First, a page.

Listening is the communication skill most of us use the most frequently.

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June 25, 2013 · 12:19 PM

Health Tips

The haze situation is progressively getting worse each day, hope this helps: How You Can Protect Yourself.

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June 24, 2013 · 12:38 PM

Traditional PR Pitch dead?

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June 12, 2013 · 11:00 AM

17 things to write about when there’s nothing to say

17 things to write about when there’s nothing to say.

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Getting value from event management



Getting value from event management

Here in Malaysia, there is a general misperception that the function of local Public Relations (PR) practitioners is to manage events and generate publicity through their purported remarkable media contacts. This is due to the prevalent negative public image of PR – no thanks to the ‘work’ of unprofessional corporate flacks who make their living by ‘spinning’ and covering up mistakes made by their bosses and hucksters hovering around celebrities and politicians.

Often times professional PR practitioners are mistaken for mere event managers and press release writers, relegating PR’s strategic role as custodian of the corporate brand to an insignificant one. However, this does not mean that PR practitioners do not manage events – they do, as event management is part of the PR mix. On the contrary, the events that are managed by professional PR practitioners are part of a bigger picture of corporate communication that is planned strategically to meet with the organisation’s or client’s business objectives.

Yes, event management is generally about check-lists and project management but there is more to what meets the case. The part that is generally overlooked is the objective of the event being planned – what needs to be achieved. The main purpose of an event may be a given but the sub-themes and underlying purposes will have to be given due consideration. What the audience expect from the event should be considered, but what the organisation or client wants to achieve from the event should be important too.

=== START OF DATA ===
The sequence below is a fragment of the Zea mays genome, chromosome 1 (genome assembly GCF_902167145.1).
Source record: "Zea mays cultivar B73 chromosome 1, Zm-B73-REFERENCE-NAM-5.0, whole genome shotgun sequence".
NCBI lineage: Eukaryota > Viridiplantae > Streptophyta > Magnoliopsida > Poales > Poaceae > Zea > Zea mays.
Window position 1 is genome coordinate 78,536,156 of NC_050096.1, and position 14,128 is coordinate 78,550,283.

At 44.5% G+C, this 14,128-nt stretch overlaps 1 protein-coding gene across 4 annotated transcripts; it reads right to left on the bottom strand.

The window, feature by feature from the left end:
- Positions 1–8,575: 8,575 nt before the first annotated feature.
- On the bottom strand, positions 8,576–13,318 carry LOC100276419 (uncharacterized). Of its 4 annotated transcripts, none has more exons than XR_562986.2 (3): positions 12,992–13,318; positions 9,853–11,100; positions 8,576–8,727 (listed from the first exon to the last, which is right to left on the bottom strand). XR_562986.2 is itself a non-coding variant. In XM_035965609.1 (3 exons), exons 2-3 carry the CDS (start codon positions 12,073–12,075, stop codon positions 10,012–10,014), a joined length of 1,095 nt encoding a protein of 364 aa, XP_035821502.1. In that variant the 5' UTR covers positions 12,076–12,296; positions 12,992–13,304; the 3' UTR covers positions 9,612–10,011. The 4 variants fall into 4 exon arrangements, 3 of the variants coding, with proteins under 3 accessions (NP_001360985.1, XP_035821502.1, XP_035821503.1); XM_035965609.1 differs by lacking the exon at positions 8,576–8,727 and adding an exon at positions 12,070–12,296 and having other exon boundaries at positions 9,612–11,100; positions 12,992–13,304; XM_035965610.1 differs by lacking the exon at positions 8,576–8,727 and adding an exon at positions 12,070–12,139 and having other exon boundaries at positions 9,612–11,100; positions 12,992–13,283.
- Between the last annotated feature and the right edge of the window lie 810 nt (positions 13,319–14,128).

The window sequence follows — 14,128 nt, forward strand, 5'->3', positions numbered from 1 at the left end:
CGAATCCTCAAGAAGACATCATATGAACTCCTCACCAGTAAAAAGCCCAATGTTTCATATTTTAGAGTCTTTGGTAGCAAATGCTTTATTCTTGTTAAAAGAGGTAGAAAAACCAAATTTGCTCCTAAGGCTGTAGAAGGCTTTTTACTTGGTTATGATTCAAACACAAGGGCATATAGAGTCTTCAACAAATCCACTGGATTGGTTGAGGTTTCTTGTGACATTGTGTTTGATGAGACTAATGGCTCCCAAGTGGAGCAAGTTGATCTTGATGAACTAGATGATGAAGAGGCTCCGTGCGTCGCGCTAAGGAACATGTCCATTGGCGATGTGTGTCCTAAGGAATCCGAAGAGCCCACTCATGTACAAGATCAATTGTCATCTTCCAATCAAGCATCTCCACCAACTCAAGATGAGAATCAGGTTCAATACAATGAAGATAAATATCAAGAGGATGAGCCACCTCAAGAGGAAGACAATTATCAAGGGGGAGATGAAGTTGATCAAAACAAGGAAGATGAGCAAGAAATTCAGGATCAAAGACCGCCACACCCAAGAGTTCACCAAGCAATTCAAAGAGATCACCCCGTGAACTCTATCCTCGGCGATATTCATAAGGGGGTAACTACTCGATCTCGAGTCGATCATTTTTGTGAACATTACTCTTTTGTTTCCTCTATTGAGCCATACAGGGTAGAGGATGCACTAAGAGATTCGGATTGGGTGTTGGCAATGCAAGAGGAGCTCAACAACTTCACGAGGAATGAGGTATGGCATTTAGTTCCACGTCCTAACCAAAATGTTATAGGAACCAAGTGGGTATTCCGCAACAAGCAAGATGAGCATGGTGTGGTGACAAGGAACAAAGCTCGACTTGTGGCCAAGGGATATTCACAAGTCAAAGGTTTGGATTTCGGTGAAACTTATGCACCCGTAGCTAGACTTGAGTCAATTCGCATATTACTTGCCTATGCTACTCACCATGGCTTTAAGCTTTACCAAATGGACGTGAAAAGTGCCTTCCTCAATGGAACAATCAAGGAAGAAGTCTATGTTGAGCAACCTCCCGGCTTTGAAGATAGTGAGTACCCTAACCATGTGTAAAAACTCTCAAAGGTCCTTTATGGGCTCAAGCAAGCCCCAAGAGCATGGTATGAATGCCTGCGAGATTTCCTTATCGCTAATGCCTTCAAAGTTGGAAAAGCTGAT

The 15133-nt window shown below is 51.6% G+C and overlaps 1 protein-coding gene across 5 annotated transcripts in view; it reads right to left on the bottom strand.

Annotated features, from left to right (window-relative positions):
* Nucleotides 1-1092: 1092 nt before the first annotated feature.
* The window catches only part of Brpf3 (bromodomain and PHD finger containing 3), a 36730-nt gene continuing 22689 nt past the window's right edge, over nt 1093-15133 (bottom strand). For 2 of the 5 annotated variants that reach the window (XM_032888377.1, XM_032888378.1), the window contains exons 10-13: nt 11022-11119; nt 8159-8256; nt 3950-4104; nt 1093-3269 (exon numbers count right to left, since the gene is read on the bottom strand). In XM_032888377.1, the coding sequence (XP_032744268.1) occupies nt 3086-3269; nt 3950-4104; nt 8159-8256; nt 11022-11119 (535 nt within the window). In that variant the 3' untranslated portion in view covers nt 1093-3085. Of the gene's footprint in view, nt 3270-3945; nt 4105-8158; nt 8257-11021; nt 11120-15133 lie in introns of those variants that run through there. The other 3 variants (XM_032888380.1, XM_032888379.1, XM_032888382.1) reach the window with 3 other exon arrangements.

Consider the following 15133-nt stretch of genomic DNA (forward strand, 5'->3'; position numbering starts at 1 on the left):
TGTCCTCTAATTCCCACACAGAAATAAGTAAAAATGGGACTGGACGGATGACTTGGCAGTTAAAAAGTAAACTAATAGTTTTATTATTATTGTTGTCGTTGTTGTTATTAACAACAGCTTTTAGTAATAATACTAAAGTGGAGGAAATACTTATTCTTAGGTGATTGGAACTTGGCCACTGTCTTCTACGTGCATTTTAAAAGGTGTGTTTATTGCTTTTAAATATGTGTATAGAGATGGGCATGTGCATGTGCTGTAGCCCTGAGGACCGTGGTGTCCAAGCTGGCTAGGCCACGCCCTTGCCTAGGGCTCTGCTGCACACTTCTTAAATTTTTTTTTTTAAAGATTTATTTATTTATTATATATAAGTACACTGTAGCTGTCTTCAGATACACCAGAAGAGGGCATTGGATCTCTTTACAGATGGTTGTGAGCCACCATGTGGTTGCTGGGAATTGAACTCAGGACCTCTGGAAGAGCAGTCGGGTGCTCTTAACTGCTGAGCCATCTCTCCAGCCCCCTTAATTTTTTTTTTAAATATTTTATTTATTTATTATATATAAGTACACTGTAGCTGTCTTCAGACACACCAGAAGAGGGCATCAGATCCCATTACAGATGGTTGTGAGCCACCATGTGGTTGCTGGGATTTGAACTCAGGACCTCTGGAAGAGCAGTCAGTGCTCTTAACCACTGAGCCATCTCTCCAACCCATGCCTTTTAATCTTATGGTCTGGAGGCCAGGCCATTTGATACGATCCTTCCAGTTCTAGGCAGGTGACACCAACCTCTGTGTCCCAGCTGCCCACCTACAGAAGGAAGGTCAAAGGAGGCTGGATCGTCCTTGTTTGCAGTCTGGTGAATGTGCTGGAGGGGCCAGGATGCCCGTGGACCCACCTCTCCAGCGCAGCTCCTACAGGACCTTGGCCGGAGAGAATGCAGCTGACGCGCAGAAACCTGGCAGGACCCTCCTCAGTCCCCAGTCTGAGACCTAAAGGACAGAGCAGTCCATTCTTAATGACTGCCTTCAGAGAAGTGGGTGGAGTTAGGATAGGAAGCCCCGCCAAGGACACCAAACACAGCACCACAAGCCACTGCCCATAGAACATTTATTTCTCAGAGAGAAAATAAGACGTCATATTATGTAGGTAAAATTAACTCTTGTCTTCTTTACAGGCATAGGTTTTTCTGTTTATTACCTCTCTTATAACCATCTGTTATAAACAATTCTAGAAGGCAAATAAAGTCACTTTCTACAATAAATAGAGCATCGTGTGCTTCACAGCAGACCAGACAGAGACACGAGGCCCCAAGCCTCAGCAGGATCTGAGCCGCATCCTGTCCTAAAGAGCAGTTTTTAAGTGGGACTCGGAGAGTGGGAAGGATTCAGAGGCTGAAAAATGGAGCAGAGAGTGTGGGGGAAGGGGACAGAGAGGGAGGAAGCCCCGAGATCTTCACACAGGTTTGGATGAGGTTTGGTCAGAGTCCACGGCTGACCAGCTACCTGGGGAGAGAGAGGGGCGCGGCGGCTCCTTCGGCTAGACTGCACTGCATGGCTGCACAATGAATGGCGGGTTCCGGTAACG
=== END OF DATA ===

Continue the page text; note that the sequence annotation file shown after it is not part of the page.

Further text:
Some of the other underlying purposes that could be considered, besides launching a product or service to create awareness, could be:

  • To invite key stakeholders who may be influencers
  • To bring together potential customers so they may be motivated to buy
  • To create networking opportunities for event attendees
  • To strengthen corporate/brand reputation

Each of these underlying purposes has specific action items that enable the capitalisation on outcomes from the event. There may be a principal aim for the event being planned but there are several supporting subsidiary aims that an event organiser – the PR practitioner, could develop into advantageous outcomes.

When organising your next event, take time to deliberate on how the value of the event can be leveraged by purposefully developing subsidiary aims that translate into beneficial outcomes – for your organisation or client.

Have a great week.


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PR in a Box

Samanea PR

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Have a good day!

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Public Relations


For people who do not work in Public Relations (PR) there is major uncertainty and misperception about what PR is all about and what it is not. While a capable PR practitioner promotes good, clear and simple communication, there currently is confusion about concepts in PR.

There have been derogatory comments – from journalists to broadcasters, that PR people are spin-doctors, insincere and superficial social butterflies. The implied PR people’s concern for sound-bites, photo opportunities, celebrities, lavish launches and long lunches – give an impression that PR is frivolous, shallow and unnecessary. A major misperception indeed.

Public Relations, in my opinion, is a fundamental component in the 21st century ‘intelligent’ organisation’s corporate and business strategy. In fact, I subscribe to the concept that PR, or Communication if you will, is the Fifth Factor of Production – after Land, Labour, Capital & Entrepreneurship. How good is a ‘great’ product if no one knows or is aware of it?

There are important objectives driving any PR programme – to generate/increase awareness, to enhance reputation, to improve trust in the brand, to create a point of difference, to educate, to reassure, to manage issues, etc. When the going gets tough, in the event of a major issue or worse still a crisis, the PR function is central to the organisation’s survival and recovery – and this extends even to governments.

Gone are the days when the CEO’s P.A “looked after PR”. We are in the Spring of the 21st century and the PR function now should be reporting to senior management or to marketing, or sometimes to both, particularly when products or services are involved.

It is heartening, for me at least, to see an experienced PR practitioner being part of the senior management team and Board decisions are informed and influenced by the advice that the PR practitioner gives. Similarly, PR consultancies should be given their dues and are used more effectively, to give objective advice and to provide additional resources.

One final note before I say Adieu: Evaluation of PR activities or programmes should be given its rightful place – at the onset of PR planning and is no longer an afterthought. We must always remember that ‘what cannot be measured, cannot be managed’.

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Filed under Blogging, Blogs, Communication, Communication Tool, Journalist, Media, Media Relations, PR Tool Kit, Public Relations, Reporter, Reputation Management, Uncategorized